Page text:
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Environmental Factor

Environmental Factor

Your Online Source for NIEHS News

October 2018

Expert says Parkinson’s may start in the gut

In her Distinguished Lecture, Valina Dawson, Ph.D., discussed biochemical signaling involved in the progression of Parkinson's disease.

Valina Dawson speaks at a podium Dawson is a professor of neurology, director of Neurodegeneration and Stem Cell Programs, and a member of the Institute for Cell Engineering at Johns Hopkins University School of Medicine. (Photo courtesy of Steve McCaw)

Parkinson’s disease expert Valina Dawson, Ph.D., visited NIEHS Sept. 18 to discuss how Parkinson’s attacks the body. Her talk for the Distinguished Lecture Series, 'Deciphering the Pathologic Code in Parkinson’s Disease,' was hosted by NIEHS Neurobiology Laboratory Deputy Chief Serena Dudek, Ph.D.

Parkinson’s is a progressive neurodegenerative disease, characterized by muscle stiffness and shaking. Although many think of it as an old person’s disease, children as young as six months old can show symptoms of Parkinson’s and be diagnosed as toddlers.

Dawson said that approximately 6 million people worldwide have Parkinson’s and that 15 percent of the human population can inherit the disease.

Intestinal origins

Parkinson’s destroys nerve cells in the brain, yet Dawson and others in the field theorize that it actually starts in the gut. People who eventually develop Parkinson’s often start out complaining of severe constipation. In fact, some Parkinson’s patients die from sepsis, which is the body’s reaction to an uncontrolled infection, due to constipation.

Dawson suggested that after leaving the intestines, the trigger travels up through the vagus nerve and enters non-motor regions of the brain. As a result, Parkinson’s patients tend to experience severe dementia, anxiety, depression, and a disorder of rapid eye movement sleep.

Understanding progression

Dawson said that a small, flexible protein known as alpha-synuclein plays a huge role in the progression of Parkinson’s. Scientists do not know exactly what it does, but they know it is involved in conducting nerve signals.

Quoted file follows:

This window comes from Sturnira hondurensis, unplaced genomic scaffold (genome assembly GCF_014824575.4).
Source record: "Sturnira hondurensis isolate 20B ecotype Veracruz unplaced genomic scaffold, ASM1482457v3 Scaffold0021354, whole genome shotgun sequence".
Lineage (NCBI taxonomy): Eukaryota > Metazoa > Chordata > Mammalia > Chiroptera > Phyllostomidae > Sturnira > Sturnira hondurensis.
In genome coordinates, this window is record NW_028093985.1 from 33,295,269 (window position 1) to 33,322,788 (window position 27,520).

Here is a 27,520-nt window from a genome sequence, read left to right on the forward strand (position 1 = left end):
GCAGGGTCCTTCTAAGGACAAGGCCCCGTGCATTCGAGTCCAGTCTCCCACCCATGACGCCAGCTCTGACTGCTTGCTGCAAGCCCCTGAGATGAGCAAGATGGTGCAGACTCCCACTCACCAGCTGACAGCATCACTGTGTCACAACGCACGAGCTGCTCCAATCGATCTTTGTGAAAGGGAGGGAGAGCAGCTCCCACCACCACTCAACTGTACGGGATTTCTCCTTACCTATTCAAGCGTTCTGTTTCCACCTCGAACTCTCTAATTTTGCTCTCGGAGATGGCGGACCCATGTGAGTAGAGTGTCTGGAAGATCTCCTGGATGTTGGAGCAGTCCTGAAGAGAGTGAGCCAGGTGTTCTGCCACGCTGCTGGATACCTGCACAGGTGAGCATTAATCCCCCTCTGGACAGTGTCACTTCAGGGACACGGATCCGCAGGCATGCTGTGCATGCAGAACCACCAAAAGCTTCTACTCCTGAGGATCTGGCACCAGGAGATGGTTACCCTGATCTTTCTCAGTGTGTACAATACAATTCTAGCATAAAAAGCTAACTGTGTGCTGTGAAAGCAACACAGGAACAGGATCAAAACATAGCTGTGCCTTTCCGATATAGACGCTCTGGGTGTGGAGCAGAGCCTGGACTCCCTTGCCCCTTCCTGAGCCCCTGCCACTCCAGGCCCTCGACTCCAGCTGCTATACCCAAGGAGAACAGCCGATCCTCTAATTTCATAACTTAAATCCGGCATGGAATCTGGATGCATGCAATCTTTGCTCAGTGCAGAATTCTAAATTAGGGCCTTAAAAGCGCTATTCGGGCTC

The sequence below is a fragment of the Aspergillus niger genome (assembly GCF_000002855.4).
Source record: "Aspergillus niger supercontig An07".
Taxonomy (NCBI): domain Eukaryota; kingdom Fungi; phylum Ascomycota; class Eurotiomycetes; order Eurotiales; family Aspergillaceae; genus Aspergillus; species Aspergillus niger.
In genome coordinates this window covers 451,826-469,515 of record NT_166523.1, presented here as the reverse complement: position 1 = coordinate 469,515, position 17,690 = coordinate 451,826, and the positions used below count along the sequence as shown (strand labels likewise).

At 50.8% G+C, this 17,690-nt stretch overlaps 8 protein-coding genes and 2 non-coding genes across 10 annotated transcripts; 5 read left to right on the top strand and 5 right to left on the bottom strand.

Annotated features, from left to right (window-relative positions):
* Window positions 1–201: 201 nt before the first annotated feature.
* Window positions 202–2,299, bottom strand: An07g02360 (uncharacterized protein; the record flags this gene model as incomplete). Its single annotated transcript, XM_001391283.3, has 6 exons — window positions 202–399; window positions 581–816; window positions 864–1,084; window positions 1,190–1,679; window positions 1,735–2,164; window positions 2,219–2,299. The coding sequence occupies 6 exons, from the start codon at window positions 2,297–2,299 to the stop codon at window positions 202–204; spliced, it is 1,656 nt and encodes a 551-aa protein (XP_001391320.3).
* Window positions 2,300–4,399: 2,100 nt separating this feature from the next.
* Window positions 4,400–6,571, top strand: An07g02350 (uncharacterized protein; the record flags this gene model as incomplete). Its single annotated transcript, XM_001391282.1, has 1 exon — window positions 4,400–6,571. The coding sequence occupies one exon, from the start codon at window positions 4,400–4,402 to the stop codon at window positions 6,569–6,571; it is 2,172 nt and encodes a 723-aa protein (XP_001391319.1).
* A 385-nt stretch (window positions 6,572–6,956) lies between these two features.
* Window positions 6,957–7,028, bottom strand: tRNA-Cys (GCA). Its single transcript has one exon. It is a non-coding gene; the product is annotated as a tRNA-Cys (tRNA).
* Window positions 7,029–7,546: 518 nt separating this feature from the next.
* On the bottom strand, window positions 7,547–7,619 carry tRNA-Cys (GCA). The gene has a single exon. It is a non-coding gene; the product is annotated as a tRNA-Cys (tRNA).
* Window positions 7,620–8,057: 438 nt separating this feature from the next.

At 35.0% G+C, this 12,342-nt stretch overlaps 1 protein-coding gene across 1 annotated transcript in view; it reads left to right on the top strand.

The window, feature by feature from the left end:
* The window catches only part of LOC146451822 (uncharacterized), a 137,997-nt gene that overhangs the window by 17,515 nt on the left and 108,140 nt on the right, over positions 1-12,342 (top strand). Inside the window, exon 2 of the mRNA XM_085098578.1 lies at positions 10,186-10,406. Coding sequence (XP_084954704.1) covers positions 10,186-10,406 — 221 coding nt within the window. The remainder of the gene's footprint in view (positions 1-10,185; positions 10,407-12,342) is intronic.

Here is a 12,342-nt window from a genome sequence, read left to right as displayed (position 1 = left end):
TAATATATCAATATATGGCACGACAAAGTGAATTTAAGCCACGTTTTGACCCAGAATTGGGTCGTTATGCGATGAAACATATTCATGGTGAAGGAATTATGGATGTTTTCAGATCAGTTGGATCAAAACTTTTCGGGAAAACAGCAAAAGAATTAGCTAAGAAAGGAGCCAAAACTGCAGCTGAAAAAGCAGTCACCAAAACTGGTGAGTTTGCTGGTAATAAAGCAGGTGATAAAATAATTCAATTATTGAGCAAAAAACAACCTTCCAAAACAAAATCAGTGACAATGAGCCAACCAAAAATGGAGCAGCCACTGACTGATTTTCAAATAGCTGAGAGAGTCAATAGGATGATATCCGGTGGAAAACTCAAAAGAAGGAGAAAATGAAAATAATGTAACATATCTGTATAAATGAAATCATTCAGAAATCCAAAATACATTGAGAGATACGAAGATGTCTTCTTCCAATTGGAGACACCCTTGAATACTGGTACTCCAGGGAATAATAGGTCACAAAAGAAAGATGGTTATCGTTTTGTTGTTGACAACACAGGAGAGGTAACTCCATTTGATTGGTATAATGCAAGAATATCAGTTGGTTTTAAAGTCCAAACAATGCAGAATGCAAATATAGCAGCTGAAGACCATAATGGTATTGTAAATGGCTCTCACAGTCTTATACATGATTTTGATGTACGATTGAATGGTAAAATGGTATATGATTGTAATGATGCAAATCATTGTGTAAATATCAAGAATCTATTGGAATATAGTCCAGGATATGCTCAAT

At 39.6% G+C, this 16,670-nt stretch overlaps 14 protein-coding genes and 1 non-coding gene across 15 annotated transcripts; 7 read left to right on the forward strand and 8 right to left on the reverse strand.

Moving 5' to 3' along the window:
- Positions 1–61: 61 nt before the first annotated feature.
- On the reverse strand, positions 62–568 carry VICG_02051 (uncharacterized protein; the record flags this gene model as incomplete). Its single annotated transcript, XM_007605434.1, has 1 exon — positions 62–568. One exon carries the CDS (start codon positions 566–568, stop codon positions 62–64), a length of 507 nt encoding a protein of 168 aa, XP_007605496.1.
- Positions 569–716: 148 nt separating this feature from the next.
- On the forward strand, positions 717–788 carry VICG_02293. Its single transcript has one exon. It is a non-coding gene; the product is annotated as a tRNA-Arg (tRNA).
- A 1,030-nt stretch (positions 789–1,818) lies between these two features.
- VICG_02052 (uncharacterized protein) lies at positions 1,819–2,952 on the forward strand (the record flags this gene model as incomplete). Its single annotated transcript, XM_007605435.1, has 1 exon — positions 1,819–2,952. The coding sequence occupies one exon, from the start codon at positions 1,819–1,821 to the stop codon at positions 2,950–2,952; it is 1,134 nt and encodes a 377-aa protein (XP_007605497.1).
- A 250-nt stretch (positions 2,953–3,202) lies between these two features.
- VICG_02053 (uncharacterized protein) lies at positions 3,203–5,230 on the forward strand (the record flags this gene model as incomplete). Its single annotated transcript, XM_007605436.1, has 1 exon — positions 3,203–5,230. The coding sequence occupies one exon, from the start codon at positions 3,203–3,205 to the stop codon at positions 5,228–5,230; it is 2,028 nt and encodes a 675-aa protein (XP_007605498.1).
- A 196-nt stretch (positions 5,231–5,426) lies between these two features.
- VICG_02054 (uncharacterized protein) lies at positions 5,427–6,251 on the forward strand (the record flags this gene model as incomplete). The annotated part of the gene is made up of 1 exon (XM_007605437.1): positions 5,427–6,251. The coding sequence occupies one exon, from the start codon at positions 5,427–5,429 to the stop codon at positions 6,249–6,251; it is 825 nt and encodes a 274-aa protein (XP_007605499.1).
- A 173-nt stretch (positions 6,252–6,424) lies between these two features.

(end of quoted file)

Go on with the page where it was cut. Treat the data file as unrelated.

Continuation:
Because of its structure, alpha-synuclein tends to misfold and produce sticky filaments called fibrils. Fibrils are toxic to the body and can induce normal alpha-synuclein molecules to misfold. When fibrils clump together, they create a pathological feature of Parkinson’s called a Lewy body.

'We think these toxic fibrils get excreted from the neuron they were created in and are ferried to the next neuron,' Dawson said. 'Once inside the new neuron, the fibrils start to induce the normal alpha-synuclein molecules there to misfold. This process drives the progression of the disease.'

Serena Dudek speaks at a podium Dudek said Dawson was invited to give a Distinguished Lecture because of her groundbreaking work in studying the neurodegeneration related to Parkinson’s disease. (Photo courtesy of Steve McCaw)

Dawson’s lab focus

Dawson uses recombinant, or lab-made, alpha-synuclein to produce fibrils to study. Within six months of injecting fibrils into mice, members of her research group saw a loss of dopaminergic neurons, or brain cells that use the neurotransmitter dopamine.

The researchers also combined recombinant alpha-synuclein with cerebrospinal fluid from Parkinson’s patients and used technology that promotes protein misfolding to create fibrils. When the researchers grew these fibrils in a lab culture, they found that those grown from patients with mild Parkinson’s were toxic, but not as toxic as those from patients who have late-stage Parkinson’s with dementia.

'This suggests there’s something about the way these fibrils are inducing normal alpha-synuclein that drives the specificity and severity of disease,' Dawson said.

illustration of Transmission of Pathogenic Proteins

The illustration shows how toxic fibrils travel from one nerve cell to another, leading to cell death and the progression of Parkinson’s disease. (Image courtesy of I-Hsun Wu)

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